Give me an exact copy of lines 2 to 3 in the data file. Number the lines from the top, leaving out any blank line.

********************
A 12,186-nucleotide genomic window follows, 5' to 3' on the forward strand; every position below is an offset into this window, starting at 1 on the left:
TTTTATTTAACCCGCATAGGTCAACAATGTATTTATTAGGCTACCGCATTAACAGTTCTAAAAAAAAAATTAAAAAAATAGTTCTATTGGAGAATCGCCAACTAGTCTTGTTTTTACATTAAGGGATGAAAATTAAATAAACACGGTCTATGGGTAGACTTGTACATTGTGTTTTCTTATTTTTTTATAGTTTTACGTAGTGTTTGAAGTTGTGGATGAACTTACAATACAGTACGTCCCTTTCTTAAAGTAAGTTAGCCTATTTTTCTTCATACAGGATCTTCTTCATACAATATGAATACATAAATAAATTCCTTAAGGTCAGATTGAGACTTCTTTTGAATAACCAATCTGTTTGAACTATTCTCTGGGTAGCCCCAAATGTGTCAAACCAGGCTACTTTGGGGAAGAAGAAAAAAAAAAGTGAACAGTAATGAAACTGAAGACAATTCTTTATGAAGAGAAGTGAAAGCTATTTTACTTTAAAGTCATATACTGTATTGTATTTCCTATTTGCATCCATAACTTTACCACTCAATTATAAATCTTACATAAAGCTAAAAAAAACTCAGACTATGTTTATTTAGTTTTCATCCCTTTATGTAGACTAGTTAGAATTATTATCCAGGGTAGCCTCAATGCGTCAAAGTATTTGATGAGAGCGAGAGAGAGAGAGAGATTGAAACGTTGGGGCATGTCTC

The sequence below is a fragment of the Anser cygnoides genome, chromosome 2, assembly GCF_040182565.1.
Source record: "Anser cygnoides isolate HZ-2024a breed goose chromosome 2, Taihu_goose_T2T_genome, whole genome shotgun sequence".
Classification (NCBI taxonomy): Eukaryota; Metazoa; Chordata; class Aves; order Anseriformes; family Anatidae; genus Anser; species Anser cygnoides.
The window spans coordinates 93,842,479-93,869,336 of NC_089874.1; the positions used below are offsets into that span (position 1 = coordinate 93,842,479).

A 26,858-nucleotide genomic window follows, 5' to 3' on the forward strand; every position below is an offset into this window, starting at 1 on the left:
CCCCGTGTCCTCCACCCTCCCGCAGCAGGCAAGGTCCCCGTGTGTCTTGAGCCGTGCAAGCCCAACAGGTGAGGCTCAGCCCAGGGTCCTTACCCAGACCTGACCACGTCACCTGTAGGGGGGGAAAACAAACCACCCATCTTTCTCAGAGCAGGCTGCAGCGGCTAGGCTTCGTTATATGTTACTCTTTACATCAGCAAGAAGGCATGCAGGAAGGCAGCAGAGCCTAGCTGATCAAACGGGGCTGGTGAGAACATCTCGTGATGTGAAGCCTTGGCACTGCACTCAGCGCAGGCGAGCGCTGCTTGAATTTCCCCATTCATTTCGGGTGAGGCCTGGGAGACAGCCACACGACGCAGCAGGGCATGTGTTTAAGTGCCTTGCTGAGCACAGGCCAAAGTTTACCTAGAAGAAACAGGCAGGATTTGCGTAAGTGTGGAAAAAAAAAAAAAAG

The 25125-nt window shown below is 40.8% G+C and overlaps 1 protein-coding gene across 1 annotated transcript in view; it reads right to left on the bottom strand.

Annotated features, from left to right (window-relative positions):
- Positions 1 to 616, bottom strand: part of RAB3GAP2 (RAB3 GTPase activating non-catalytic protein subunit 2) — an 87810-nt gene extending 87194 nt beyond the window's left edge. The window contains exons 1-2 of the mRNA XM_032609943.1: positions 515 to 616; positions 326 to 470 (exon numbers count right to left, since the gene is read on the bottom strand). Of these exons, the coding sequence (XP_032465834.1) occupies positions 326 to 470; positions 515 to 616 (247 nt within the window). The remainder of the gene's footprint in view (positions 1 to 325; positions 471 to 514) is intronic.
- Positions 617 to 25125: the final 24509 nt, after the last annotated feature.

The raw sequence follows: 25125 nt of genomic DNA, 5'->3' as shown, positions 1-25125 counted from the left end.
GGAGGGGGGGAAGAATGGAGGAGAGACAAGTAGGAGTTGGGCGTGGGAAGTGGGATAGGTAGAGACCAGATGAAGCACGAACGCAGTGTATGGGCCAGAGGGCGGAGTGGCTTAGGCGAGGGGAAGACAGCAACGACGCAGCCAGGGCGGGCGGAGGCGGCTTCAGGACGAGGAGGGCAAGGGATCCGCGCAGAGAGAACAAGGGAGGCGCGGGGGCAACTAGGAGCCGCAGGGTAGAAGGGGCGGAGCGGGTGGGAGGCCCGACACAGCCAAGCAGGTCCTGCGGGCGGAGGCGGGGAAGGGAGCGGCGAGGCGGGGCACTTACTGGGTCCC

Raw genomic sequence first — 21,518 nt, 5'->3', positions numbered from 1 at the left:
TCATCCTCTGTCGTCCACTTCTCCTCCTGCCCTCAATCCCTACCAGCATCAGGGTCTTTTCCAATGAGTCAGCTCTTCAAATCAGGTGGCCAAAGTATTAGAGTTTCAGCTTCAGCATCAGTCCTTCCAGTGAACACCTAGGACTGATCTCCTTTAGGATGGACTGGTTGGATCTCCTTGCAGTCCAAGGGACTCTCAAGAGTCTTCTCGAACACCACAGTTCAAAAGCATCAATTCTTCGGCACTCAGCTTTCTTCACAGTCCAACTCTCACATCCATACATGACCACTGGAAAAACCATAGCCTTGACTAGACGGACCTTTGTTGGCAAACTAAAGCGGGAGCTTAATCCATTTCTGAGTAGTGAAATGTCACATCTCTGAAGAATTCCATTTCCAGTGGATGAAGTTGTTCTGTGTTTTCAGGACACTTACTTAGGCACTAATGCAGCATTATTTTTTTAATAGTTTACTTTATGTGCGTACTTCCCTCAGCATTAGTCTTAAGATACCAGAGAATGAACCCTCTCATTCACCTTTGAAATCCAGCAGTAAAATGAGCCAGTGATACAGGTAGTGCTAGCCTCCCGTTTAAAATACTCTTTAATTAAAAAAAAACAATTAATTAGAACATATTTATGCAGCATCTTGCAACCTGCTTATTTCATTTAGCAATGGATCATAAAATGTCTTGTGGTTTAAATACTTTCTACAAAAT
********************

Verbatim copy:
TTTTATTTAACCCGCATAGGTCAACAATGTATTTATTAGGCTACCGCATTAACAGTTCTAAAAAAAAAATTAAAAAAATAGTTCTATTGGAGAATCGCCAACTAGTCTTGTTTTTACATTAAGGGATGAAAATTAAATAAACACGGTCTATGGGTAGACTTGTACATTGTGTTTTCTTATTTTTTTATAGTTTTACGTAGTGTTTGAAGTTGTGGATGAACTTACAATACAGTACGTCCCTTTCTTAAAGTAAGTTAGCCTATTTTTCTTCATACAGGATCTTCTTCATACAATATGAATACATAAATAAATTCCTTAAGGTCAGATTGAGACTTCTTTTGAATAACCAATCTGTTTGAACTATTCTCTGGGTAGCCCCAAATGTGTCAAACCAGGCTACTTTGGGGAAGAAGAAAAAAAAAAGTGAACAGTAATGAAACTGAAGACAATTCTTTATGAAGAGAAGTGAAAGCTATTTTACTTTAAAGTCATATACTGTATTGTATTTCCTATTTGCATCCATAACTTTACCACTCAATTATAAATCTTACATAAAGCTAAAAAAAACTCAGACTATGTTTATTTAGTTTTCATCCCTTTATGTAGACTAGTTAGAATTATTATCCAGGGTAGCCTCAATGCGTCAAAGTATTTGATGAGAGCGAGAGAGAGAGAGAGATTGAAACGTTGGGGCATGTCTC

The sequence below is a fragment of the Anser cygnoides genome, chromosome 2, assembly GCF_040182565.1.